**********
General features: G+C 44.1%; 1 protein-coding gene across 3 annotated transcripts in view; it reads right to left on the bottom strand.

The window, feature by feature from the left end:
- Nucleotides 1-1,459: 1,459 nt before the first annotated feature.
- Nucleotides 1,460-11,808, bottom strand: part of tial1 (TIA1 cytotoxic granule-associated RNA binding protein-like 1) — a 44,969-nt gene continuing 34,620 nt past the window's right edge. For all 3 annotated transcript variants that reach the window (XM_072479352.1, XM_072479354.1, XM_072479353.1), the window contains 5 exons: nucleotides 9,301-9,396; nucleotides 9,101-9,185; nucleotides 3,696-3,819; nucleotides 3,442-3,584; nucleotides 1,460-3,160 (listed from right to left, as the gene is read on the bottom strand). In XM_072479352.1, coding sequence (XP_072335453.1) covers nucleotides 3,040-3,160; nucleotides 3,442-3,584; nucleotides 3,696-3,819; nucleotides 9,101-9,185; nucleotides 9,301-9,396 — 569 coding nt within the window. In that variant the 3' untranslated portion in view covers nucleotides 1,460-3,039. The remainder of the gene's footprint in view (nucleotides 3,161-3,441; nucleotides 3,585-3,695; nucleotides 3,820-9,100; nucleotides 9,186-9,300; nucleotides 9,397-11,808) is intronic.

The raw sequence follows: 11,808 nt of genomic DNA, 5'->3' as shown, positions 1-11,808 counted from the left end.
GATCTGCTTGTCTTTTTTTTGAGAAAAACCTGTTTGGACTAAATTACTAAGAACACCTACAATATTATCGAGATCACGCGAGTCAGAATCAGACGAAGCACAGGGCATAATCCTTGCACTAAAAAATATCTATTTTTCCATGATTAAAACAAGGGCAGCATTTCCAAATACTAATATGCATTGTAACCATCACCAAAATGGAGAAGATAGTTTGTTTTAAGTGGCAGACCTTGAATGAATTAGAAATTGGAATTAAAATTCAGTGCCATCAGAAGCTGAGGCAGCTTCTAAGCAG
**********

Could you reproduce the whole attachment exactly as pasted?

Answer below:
General features: G+C 44.1%; 1 protein-coding gene across 3 annotated transcripts in view; it reads right to left on the bottom strand.

The window, feature by feature from the left end:
- Nucleotides 1-1,459: 1,459 nt before the first annotated feature.
- Nucleotides 1,460-11,808, bottom strand: part of tial1 (TIA1 cytotoxic granule-associated RNA binding protein-like 1) — a 44,969-nt gene continuing 34,620 nt past the window's right edge. For all 3 annotated transcript variants that reach the window (XM_072479352.1, XM_072479354.1, XM_072479353.1), the window contains 5 exons: nucleotides 9,301-9,396; nucleotides 9,101-9,185; nucleotides 3,696-3,819; nucleotides 3,442-3,584; nucleotides 1,460-3,160 (listed from right to left, as the gene is read on the bottom strand). In XM_072479352.1, coding sequence (XP_072335453.1) covers nucleotides 3,040-3,160; nucleotides 3,442-3,584; nucleotides 3,696-3,819; nucleotides 9,101-9,185; nucleotides 9,301-9,396 — 569 coding nt within the window. In that variant the 3' untranslated portion in view covers nucleotides 1,460-3,039. The remainder of the gene's footprint in view (nucleotides 3,161-3,441; nucleotides 3,585-3,695; nucleotides 3,820-9,100; nucleotides 9,186-9,300; nucleotides 9,397-11,808) is intronic.

The raw sequence follows: 11,808 nt of genomic DNA, 5'->3' as shown, positions 1-11,808 counted from the left end.
GATCTGCTTGTCTTTTTTTTGAGAAAAACCTGTTTGGACTAAATTACTAAGAACACCTACAATATTATCGAGATCACGCGAGTCAGAATCAGACGAAGCACAGGGCATAATCCTTGCACTAAAAAATATCTATTTTTCCATGATTAAAACAAGGGCAGCATTTCCAAATACTAATATGCATTGTAACCATCACCAAAATGGAGAAGATAGTTTGTTTTAAGTGGCAGACCTTGAATGAATTAGAAATTGGAATTAAAATTCAGTGCCATCAGAAGCTGAGGCAGCTTCTAAGCAG